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21 September, 2015.POSTES IN: Orange, Stories,TAGS: ,

Amoco Hall, Orange

The concept of the Amoco Hall was first mentioned at a meeting at the Ophir Hotel  when Mr Ernest Tilston ‘sold’ the idea of a public hall to the then Deputy Mayor, Alderman Ron Hill.

The meeting was to discuss the formation of a Bowling Club for proposed bowling greens that the Amoco Oil Company had agreed to help finance in exchange for the lease of  land  on Bathurst Road on which their service station was built. Alderman Hill promised to solicit the support of the Mayor, Alderman Clive Hamer and if Orange City Council agreed to a public hall instead of a bowling green an approach would be made to the directors of the Amoco Oil Company to devote their lease money to the construction of the building.

The Hall was opened on 10 June 1965. On the opening night in there was a hugely uccessful ball complete with live dance band (the Merry Makers). The next evening Stomp City.  Three bands – Buddy and the Hermits, the Mystery Men and the Ravens  performed half hour stints in turn to keep the dancers happy from 12 noon to 12 midnight. None of the musicians accepted pay that weekend, and neither did the hall staff – the entire proceeds were ploughed back into hall improvements.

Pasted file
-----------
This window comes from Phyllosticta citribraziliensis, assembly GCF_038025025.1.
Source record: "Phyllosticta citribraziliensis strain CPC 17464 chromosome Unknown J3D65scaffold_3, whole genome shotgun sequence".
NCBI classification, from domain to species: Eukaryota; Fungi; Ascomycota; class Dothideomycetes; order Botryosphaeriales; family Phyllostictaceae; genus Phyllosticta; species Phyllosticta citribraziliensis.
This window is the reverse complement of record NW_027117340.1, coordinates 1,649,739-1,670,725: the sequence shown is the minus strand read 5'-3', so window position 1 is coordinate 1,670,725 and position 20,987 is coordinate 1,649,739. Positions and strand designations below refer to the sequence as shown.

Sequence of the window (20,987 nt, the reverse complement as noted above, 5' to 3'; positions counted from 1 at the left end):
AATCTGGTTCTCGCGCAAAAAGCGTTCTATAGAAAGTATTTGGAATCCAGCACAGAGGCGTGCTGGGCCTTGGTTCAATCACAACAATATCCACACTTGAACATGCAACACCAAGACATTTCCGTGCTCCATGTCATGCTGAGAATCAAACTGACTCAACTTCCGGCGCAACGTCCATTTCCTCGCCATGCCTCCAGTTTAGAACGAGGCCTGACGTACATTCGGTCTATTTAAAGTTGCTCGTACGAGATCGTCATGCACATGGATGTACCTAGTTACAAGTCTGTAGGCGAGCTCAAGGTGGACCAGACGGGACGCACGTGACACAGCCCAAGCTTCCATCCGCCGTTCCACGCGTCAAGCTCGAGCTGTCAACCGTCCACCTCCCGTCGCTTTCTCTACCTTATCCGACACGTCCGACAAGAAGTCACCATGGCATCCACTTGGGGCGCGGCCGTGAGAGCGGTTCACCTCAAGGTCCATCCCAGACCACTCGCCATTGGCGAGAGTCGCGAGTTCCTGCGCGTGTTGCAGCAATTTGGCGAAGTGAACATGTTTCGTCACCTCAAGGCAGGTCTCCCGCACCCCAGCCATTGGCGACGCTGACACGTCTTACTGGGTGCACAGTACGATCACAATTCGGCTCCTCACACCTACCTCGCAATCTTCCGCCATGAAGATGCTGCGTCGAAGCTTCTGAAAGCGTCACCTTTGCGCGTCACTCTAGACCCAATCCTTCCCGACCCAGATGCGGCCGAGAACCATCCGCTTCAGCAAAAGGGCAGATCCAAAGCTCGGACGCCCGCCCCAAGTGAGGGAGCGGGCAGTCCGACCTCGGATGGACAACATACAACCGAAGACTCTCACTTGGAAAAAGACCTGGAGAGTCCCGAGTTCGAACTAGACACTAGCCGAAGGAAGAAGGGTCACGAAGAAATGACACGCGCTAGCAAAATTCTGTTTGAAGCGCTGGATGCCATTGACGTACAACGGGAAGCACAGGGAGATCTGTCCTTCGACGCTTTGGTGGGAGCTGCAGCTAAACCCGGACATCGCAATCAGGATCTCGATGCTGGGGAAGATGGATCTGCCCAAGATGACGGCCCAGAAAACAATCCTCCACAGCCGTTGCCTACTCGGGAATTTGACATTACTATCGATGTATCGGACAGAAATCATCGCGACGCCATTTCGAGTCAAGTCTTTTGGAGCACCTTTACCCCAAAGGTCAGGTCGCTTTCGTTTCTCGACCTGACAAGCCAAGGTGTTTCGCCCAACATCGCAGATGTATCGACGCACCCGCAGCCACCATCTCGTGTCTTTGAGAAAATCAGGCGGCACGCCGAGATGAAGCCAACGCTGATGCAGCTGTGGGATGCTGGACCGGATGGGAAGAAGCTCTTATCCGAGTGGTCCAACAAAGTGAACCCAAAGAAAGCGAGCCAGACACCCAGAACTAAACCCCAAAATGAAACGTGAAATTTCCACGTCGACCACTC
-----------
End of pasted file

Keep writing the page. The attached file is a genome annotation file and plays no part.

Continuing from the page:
Concerts have been given there by the Easybeats, the Auntie Jack Show, the Sydney Symphony Orchestra, Billy Thorpe and the Aztecs, Ray Brown and the Whispers, Jimmy Barnes, and many others. Orange’s biggest bash ever, the welcome to Queen Elizabeth and Prince Phillip in April 1970, was held in Amoco Hall.

Orange City Council took over the management of the Amoco Hall in late 1990 and the venue was named the Orange Function Centre.

ABC reporter Melanie Pearce uncovered this about the infamous hall during its 50th birthday

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